Douglas Crockford presents a debate existing around XML and JSON, and the negative effect of the Intellectual Property laws on open source software.
Roger Bodamer provides advice on scaling out MongoDB using replica sets and auto-sharding, plus tips for database deployment and scaling use cases.
Joshua Bennett discusses immutable objects, what they are good for, when they are recommended to be used and when are to be avoided.
Roger Bodamer, Chris Biow, Steve Harris, Rusty Klophaus, Mike Malone, and Ken Sipe (panel moderator) discuss the future development of NoSQL or non-relational data stores.
Ralph Johnson presents several data parallelism patterns, including related libraries from Intel and Microsoft, comparing it with other forms of parallel programming such as actor programming.
Billy Newport explains the fundamental differences between SQL and NoSQL, creating awareness that NoSQL is not suited for many cases, and people should make informed decisions before buying into it.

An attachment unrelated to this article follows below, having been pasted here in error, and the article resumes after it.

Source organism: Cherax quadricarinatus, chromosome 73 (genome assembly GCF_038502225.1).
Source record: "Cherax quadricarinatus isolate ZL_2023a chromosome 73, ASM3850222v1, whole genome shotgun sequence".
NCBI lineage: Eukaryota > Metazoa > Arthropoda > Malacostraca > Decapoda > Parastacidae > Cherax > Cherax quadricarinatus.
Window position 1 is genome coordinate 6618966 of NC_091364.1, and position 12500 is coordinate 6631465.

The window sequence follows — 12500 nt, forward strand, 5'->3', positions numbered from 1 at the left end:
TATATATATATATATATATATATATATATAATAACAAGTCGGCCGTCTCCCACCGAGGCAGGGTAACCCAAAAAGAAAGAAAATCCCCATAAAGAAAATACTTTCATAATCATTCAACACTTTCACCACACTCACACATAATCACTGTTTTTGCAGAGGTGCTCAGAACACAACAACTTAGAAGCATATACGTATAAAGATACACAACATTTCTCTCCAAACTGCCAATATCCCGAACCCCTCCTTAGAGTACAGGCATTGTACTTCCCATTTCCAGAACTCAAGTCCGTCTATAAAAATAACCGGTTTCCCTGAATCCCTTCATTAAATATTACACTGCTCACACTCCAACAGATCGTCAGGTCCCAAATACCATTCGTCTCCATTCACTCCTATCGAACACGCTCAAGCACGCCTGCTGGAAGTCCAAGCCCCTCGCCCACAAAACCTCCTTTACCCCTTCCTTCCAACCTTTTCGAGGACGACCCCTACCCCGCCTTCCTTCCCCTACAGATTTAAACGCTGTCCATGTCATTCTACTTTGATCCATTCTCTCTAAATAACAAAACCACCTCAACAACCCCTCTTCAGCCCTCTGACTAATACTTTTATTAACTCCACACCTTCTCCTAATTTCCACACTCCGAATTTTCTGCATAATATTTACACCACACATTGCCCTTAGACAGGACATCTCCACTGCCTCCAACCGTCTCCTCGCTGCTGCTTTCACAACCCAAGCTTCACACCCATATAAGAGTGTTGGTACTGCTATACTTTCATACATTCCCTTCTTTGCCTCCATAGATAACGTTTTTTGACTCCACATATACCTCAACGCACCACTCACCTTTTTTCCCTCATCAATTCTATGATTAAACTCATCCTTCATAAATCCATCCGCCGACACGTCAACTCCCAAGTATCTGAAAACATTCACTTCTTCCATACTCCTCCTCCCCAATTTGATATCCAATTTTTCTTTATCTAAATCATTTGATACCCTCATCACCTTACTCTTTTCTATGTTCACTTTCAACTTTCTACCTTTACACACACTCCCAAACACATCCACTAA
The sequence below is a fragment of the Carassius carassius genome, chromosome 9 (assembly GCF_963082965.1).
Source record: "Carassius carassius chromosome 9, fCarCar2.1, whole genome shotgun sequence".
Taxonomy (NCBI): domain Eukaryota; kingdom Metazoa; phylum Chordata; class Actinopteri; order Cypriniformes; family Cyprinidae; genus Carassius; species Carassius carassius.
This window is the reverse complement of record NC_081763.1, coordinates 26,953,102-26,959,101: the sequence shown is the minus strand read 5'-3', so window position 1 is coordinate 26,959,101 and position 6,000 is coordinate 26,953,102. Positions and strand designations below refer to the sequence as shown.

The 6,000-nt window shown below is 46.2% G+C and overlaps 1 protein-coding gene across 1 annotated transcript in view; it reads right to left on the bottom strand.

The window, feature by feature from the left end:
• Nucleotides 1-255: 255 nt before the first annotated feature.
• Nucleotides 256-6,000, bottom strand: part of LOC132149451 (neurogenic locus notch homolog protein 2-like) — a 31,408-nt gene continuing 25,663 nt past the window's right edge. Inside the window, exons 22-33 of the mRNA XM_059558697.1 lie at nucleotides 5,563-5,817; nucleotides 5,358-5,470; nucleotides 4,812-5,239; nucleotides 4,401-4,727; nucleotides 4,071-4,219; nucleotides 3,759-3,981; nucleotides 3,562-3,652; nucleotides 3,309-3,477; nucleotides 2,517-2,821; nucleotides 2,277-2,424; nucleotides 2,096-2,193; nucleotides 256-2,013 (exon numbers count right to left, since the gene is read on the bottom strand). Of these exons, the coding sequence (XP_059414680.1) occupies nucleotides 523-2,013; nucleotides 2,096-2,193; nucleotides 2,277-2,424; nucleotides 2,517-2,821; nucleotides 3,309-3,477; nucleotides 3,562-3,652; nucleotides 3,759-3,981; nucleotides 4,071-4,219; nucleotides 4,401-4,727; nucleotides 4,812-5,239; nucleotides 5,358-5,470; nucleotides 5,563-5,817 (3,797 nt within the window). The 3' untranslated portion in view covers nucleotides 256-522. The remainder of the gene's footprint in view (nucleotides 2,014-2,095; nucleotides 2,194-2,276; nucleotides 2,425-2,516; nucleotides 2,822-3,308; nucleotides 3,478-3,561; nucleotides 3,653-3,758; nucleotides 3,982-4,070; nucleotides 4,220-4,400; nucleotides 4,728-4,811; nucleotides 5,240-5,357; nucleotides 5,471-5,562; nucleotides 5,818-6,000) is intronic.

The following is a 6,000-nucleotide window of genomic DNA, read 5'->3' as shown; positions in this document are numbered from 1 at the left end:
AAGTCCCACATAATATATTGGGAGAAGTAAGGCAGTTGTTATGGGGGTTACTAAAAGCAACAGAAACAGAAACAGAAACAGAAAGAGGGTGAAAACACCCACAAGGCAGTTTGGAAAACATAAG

Guy L. Steele Jr. believes that programmers should not think about parallelism, but languages should provide ways to transparently run tasks in parallel by supporting independence-based constructs.
Kevin Weil presents how Twitter does data analysis using Scribe for logging, base analysis with Pig/Hadoop, and specialized data analysis with HBase, Cassandra, and FlockDB.
Borislav Iordanov presents the architecture of HyperGraphDB, a special type of store based on hypergraphs – graphs with edges pointing to an arbitrary number of nodes and to other edges.
Mikhail Panchenko discusses how Flickr’s code base developed over the years and the scalability problems that started to appear, presenting the the improvements and pros/cons of technologies used.